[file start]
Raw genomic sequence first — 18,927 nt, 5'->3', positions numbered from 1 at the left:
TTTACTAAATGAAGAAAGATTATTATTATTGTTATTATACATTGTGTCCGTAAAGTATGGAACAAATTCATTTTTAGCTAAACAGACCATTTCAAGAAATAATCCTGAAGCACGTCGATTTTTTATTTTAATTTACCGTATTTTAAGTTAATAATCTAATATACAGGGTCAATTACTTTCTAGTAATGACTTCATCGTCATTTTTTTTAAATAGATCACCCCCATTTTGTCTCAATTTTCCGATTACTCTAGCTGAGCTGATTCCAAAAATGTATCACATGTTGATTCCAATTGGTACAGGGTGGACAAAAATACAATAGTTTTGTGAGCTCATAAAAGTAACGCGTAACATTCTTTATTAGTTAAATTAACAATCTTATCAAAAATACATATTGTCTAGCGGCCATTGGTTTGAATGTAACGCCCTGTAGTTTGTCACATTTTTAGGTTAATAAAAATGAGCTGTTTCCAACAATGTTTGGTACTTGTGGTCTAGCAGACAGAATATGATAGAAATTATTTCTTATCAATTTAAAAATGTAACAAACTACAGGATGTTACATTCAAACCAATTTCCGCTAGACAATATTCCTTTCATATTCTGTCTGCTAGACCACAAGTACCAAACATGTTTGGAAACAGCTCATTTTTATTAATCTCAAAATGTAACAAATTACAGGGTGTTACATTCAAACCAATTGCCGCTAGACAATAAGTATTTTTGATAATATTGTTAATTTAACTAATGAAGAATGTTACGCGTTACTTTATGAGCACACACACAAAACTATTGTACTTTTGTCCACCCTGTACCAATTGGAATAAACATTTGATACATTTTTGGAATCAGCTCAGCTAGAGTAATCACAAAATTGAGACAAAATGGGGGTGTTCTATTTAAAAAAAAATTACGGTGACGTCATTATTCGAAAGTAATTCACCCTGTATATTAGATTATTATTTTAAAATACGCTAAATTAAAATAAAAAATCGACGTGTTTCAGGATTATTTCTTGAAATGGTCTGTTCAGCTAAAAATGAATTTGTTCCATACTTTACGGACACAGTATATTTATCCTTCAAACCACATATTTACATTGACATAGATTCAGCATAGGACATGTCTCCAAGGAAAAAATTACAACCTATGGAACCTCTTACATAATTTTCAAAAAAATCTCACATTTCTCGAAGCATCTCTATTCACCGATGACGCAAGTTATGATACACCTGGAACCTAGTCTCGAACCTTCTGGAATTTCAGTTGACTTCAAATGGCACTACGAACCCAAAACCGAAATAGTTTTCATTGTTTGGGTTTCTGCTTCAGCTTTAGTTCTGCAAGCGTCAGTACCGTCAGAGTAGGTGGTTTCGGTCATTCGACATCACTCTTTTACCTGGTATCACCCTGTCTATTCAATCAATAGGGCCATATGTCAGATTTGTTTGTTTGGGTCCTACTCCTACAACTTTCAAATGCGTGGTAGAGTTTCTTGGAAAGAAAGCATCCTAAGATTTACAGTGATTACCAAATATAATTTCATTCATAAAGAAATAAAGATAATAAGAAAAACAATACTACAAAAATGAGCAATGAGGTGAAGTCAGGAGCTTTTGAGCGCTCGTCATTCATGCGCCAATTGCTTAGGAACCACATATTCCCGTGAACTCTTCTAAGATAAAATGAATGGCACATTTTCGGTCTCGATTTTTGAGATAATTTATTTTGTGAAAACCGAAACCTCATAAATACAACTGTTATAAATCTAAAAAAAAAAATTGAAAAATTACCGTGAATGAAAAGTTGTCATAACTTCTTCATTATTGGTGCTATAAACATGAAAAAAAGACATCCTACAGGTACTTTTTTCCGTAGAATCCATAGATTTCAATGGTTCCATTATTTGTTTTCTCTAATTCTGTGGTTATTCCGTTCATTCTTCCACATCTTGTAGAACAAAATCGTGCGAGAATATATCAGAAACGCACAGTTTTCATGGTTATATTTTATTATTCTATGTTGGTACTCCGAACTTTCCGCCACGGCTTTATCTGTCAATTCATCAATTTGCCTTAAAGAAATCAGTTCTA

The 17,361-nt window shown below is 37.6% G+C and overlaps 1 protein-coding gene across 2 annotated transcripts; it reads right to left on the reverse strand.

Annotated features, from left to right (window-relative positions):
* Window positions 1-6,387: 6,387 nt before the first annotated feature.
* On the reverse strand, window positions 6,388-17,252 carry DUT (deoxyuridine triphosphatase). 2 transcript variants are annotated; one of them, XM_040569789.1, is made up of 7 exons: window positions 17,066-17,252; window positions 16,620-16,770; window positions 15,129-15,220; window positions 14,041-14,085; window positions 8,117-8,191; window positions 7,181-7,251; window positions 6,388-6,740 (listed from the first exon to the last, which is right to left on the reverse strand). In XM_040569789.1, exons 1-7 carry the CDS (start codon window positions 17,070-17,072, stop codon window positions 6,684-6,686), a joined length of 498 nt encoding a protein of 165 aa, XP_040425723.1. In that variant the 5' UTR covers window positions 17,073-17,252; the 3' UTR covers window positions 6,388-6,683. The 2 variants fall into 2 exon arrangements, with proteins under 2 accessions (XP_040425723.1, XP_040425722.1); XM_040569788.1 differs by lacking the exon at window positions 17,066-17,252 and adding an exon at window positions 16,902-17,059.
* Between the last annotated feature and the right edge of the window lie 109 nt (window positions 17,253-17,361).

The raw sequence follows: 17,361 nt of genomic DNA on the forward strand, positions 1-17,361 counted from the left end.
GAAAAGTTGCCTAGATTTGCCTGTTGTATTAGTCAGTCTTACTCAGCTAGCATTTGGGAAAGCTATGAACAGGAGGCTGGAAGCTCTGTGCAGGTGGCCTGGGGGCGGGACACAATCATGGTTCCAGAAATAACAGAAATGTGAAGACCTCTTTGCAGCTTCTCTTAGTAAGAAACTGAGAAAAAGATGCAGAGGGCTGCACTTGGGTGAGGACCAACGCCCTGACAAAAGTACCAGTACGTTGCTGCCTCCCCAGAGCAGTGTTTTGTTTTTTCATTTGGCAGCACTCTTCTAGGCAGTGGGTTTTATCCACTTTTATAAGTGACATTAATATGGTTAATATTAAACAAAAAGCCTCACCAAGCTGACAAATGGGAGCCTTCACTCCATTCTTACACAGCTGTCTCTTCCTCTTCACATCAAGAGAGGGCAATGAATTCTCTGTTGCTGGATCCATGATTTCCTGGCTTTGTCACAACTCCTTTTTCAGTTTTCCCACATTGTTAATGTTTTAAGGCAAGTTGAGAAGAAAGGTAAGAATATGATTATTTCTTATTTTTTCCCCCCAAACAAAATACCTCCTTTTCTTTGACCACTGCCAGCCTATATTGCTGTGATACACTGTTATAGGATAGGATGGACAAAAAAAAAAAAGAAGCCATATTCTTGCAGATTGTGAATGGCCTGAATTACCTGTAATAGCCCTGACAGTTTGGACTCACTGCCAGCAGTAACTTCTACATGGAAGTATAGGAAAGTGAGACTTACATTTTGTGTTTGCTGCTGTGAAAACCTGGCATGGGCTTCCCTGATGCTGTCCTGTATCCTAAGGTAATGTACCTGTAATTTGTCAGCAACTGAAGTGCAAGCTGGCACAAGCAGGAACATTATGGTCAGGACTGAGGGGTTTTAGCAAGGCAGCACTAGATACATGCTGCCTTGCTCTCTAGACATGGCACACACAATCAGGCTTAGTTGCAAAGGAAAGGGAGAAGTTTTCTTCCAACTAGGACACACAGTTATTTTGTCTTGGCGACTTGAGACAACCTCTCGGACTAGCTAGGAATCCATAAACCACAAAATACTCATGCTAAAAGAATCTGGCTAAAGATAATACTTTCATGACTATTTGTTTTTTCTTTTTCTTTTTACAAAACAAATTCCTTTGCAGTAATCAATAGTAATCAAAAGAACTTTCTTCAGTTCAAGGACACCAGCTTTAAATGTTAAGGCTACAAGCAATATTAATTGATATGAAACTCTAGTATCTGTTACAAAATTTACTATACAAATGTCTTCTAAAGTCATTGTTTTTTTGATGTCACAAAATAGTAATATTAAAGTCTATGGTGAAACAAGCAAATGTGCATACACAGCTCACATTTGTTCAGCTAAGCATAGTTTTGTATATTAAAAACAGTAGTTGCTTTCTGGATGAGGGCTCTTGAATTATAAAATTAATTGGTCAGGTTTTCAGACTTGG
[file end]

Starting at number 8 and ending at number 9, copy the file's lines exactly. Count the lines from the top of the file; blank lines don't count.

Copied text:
The raw sequence follows: 17,361 nt of genomic DNA on the forward strand, positions 1-17,361 counted from the left end.
GAAAAGTTGCCTAGATTTGCCTGTTGTATTAGTCAGTCTTACTCAGCTAGCATTTGGGAAAGCTATGAACAGGAGGCTGGAAGCTCTGTGCAGGTGGCCTGGGGGCGGGACACAATCATGGTTCCAGAAATAACAGAAATGTGAAGACCTCTTTGCAGCTTCTCTTAGTAAGAAACTGAGAAAAAGATGCAGAGGGCTGCACTTGGGTGAGGACCAACGCCCTGACAAAAGTACCAGTACGTTGCTGCCTCCCCAGAGCAGTGTTTTGTTTTTTCATTTGGCAGCACTCTTCTAGGCAGTGGGTTTTATCCACTTTTATAAGTGACATTAATATGGTTAATATTAAACAAAAAGCCTCACCAAGCTGACAAATGGGAGCCTTCACTCCATTCTTACACAGCTGTCTCTTCCTCTTCACATCAAGAGAGGGCAATGAATTCTCTGTTGCTGGATCCATGATTTCCTGGCTTTGTCACAACTCCTTTTTCAGTTTTCCCACATTGTTAATGTTTTAAGGCAAGTTGAGAAGAAAGGTAAGAATATGATTATTTCTTATTTTTTCCCCCCAAACAAAATACCTCCTTTTCTTTGACCACTGCCAGCCTATATTGCTGTGATACACTGTTATAGGATAGGATGGACAAAAAAAAAAAAGAAGCCATATTCTTGCAGATTGTGAATGGCCTGAATTACCTGTAATAGCCCTGACAGTTTGGACTCACTGCCAGCAGTAACTTCTACATGGAAGTATAGGAAAGTGAGACTTACATTTTGTGTTTGCTGCTGTGAAAACCTGGCATGGGCTTCCCTGATGCTGTCCTGTATCCTAAGGTAATGTACCTGTAATTTGTCAGCAACTGAAGTGCAAGCTGGCACAAGCAGGAACATTATGGTCAGGACTGAGGGGTTTTAGCAAGGCAGCACTAGATACATGCTGCCTTGCTCTCTAGACATGGCACACACAATCAGGCTTAGTTGCAAAGGAAAGGGAGAAGTTTTCTTCCAACTAGGACACACAGTTATTTTGTCTTGGCGACTTGAGACAACCTCTCGGACTAGCTAGGAATCCATAAACCACAAAATACTCATGCTAAAAGAATCTGGCTAAAGATAATACTTTCATGACTATTTGTTTTTTCTTTTTCTTTTTACAAAACAAATTCCTTTGCAGTAATCAATAGTAATCAAAAGAACTTTCTTCAGTTCAAGGACACCAGCTTTAAATGTTAAGGCTACAAGCAATATTAATTGATATGAAACTCTAGTATCTGTTACAAAATTTACTATACAAATGTCTTCTAAAGTCATTGTTTTTTTGATGTCACAAAATAGTAATATTAAAGTCTATGGTGAAACAAGCAAATGTGCATACACAGCTCACATTTGTTCAGCTAAGCATAGTTTTGTATATTAAAAACAGTAGTTGCTTTCTGGATGAGGGCTCTTGAATTATAAAATTAATTGGTCAGGTTTTCAGACTTGG